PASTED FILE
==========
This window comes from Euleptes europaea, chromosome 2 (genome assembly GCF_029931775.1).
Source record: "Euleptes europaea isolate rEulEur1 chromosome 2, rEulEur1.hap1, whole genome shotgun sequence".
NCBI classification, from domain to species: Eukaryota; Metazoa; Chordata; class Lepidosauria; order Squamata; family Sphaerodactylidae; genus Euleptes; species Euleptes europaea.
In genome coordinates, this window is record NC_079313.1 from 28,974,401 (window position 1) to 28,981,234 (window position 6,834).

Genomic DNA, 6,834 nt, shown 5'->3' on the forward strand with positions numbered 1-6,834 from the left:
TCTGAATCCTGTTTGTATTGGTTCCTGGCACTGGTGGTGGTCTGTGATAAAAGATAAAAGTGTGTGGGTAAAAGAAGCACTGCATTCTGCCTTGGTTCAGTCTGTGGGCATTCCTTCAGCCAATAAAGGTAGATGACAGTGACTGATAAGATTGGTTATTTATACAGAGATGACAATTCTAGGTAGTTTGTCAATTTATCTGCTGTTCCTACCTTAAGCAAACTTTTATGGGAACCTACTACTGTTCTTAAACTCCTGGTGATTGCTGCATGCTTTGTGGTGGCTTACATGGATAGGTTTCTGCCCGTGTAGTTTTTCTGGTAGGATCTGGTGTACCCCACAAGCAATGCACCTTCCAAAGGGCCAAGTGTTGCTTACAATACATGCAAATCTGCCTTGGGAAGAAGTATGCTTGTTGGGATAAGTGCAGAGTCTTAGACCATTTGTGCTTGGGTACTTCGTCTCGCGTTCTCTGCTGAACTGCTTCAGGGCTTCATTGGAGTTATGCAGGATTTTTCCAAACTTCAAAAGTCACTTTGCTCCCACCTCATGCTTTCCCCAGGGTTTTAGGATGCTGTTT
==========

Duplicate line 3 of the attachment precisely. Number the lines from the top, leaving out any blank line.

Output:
NCBI classification, from domain to species: Eukaryota; Metazoa; Chordata; class Lepidosauria; order Squamata; family Sphaerodactylidae; genus Euleptes; species Euleptes europaea.